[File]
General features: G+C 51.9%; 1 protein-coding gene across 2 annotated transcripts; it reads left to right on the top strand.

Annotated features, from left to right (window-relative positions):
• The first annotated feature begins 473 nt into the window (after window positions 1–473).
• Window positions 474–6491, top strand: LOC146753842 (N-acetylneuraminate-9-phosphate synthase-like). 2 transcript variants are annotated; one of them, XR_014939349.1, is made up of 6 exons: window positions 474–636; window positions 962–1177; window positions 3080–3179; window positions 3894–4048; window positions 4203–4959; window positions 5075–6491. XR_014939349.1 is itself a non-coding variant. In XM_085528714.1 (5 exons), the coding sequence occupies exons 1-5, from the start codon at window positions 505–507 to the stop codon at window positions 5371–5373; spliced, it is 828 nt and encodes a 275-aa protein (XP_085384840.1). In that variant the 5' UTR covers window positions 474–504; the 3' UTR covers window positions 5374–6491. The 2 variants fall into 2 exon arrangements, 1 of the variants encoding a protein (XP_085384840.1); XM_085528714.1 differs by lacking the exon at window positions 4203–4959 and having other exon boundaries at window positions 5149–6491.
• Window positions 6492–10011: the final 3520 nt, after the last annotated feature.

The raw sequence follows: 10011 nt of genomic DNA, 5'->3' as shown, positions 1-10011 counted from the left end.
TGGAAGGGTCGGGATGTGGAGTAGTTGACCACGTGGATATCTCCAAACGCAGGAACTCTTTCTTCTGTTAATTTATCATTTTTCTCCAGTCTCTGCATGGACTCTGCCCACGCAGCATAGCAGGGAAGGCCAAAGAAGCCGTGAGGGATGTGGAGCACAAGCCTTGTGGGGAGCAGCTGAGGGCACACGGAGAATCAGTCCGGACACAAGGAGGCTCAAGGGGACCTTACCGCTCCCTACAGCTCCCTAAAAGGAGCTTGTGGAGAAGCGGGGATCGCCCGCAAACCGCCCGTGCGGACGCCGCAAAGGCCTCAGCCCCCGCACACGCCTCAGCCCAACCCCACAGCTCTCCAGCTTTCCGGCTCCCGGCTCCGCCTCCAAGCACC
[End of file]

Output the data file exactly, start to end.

General features: G+C 51.9%; 1 protein-coding gene across 2 annotated transcripts; it reads left to right on the top strand.

Annotated features, from left to right (window-relative positions):
• The first annotated feature begins 473 nt into the window (after window positions 1–473).
• Window positions 474–6491, top strand: LOC146753842 (N-acetylneuraminate-9-phosphate synthase-like). 2 transcript variants are annotated; one of them, XR_014939349.1, is made up of 6 exons: window positions 474–636; window positions 962–1177; window positions 3080–3179; window positions 3894–4048; window positions 4203–4959; window positions 5075–6491. XR_014939349.1 is itself a non-coding variant. In XM_085528714.1 (5 exons), the coding sequence occupies exons 1-5, from the start codon at window positions 505–507 to the stop codon at window positions 5371–5373; spliced, it is 828 nt and encodes a 275-aa protein (XP_085384840.1). In that variant the 5' UTR covers window positions 474–504; the 3' UTR covers window positions 5374–6491. The 2 variants fall into 2 exon arrangements, 1 of the variants encoding a protein (XP_085384840.1); XM_085528714.1 differs by lacking the exon at window positions 4203–4959 and having other exon boundaries at window positions 5149–6491.
• Window positions 6492–10011: the final 3520 nt, after the last annotated feature.

The raw sequence follows: 10011 nt of genomic DNA, 5'->3' as shown, positions 1-10011 counted from the left end.
TGGAAGGGTCGGGATGTGGAGTAGTTGACCACGTGGATATCTCCAAACGCAGGAACTCTTTCTTCTGTTAATTTATCATTTTTCTCCAGTCTCTGCATGGACTCTGCCCACGCAGCATAGCAGGGAAGGCCAAAGAAGCCGTGAGGGATGTGGAGCACAAGCCTTGTGGGGAGCAGCTGAGGGCACACGGAGAATCAGTCCGGACACAAGGAGGCTCAAGGGGACCTTACCGCTCCCTACAGCTCCCTAAAAGGAGCTTGTGGAGAAGCGGGGATCGCCCGCAAACCGCCCGTGCGGACGCCGCAAAGGCCTCAGCCCCCGCACACGCCTCAGCCCAACCCCACAGCTCTCCAGCTTTCCGGCTCCCGGCTCCGCCTCCAAGCACC